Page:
Then have them complete a story arc for the model so they can see the underlying structure. Ideally, your students will have already read lots of different stories to look to as models. Keep in mind that we have not read most of these stories, so be sure to read them first before adopting them for classroom use. Click the image above to view the full list of narrative texts recommended by Cult of Pedagogy followers on Twitter.
If you have a suggestion for the list, please email us through our contact page. Step 5: Story Mapping At this point, students will need to decide what they are going to write about. A skilled writer could tell a great story about deciding what to have for lunch. Have students complete a basic story arc for their chosen topic using a diagram like the one below.
This will help them make sure that they actually have a story to tell, with an identifiable problem, a sequence of events that build to a climax, and some kind of resolution, where something is different by the end. Again, if you are writing with your students, this would be an important step to model for them with your own story-in-progress.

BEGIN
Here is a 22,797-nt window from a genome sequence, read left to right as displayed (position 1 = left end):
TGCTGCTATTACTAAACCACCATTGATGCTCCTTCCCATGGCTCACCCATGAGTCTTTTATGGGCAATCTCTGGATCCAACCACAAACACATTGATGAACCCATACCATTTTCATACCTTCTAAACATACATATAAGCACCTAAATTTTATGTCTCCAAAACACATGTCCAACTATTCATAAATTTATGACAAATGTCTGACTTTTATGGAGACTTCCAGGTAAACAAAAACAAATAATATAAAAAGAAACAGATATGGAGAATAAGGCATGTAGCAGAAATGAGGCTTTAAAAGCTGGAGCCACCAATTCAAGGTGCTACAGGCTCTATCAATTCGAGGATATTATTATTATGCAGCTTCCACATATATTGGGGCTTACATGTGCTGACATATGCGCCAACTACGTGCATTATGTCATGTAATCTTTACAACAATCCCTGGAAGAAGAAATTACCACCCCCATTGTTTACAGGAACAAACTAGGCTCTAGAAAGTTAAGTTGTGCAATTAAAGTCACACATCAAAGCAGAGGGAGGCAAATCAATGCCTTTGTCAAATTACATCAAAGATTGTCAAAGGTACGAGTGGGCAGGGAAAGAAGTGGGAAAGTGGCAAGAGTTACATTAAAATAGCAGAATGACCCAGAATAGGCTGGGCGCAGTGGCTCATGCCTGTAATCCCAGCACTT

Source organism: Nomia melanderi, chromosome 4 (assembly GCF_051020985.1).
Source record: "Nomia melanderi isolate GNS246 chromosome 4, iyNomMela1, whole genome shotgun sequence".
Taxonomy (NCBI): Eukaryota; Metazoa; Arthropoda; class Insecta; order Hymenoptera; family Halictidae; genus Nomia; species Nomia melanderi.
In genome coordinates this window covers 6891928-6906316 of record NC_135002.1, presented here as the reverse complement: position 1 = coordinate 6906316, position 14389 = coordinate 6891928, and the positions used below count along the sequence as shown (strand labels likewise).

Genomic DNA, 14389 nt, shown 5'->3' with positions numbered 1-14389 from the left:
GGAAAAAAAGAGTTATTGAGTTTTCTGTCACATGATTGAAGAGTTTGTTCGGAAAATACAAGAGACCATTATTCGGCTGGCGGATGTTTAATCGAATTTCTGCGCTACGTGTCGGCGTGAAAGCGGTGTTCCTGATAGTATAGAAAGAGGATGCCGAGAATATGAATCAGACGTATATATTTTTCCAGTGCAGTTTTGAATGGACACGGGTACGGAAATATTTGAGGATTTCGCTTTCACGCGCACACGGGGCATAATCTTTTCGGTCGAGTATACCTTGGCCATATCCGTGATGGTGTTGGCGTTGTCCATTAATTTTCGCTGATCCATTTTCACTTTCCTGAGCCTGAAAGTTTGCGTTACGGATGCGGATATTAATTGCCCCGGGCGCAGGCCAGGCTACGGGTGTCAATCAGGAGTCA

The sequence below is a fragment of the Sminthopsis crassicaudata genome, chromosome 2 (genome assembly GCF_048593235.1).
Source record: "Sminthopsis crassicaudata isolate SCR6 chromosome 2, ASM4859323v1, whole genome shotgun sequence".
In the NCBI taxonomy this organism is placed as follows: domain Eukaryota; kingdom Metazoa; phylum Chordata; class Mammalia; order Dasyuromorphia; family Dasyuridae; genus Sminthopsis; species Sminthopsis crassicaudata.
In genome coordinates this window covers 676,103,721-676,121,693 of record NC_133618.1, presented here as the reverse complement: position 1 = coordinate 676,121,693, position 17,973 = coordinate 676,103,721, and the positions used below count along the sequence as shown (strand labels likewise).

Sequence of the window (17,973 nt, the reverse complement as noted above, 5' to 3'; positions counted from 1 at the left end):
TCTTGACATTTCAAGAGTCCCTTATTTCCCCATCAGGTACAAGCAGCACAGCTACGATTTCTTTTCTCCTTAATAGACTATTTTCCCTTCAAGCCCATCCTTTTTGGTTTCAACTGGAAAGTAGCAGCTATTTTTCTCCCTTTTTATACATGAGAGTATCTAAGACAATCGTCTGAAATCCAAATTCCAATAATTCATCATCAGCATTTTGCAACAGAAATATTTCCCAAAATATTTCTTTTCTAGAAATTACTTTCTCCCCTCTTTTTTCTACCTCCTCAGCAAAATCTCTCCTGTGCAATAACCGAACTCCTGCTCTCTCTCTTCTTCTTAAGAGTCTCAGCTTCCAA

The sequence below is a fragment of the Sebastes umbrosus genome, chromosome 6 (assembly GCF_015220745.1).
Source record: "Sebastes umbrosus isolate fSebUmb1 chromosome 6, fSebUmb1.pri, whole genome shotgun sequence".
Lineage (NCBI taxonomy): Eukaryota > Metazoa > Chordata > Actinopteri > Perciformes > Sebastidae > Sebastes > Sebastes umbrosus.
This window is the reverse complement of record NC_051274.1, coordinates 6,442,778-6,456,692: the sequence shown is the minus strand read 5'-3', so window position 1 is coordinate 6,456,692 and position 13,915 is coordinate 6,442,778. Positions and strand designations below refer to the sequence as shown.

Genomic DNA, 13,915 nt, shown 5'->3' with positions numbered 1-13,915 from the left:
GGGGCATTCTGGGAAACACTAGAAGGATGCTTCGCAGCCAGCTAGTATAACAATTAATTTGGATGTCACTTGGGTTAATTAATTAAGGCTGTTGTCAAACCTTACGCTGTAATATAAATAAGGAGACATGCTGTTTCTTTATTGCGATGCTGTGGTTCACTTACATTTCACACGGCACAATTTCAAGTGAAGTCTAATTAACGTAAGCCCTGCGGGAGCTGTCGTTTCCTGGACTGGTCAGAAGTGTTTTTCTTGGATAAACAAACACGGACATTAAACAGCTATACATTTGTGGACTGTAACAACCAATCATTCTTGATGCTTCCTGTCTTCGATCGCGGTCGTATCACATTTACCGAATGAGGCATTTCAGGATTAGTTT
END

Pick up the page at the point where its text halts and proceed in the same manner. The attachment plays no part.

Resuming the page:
Step 6: Quick Drafts Now, have students get their chosen story down on paper as quickly as possible: This could be basically a long paragraph that would read almost like a summary, but it would contain all the major parts of the story. Model this step with your own story, so they can see that you are not shooting for perfection in any way.
What you want is a working draft, a starting point, something to build on for later, rather than a blank page or screen to stare at. The time I saw the weirdest thing in my life. My most frightening experience. If I could change one thing about me. If I had a billion dollars. If I could stop the time. The most beautiful thing in the world for me. The most pleasant sound for me.
My first day at a new school. The time I lost my friend. The time I got a new friend. My first day at a new job. My most disastrous day ever. My happiest day ever. The most irritating things in my life. An experience that left me disillusioned.
How I met my fear. The moment I overcome my phobia. My most dangerous experience. The journey that has changed me. The experience that taught me how appearance can be deceiving. My act of heroism. A thing I would like to change in my past.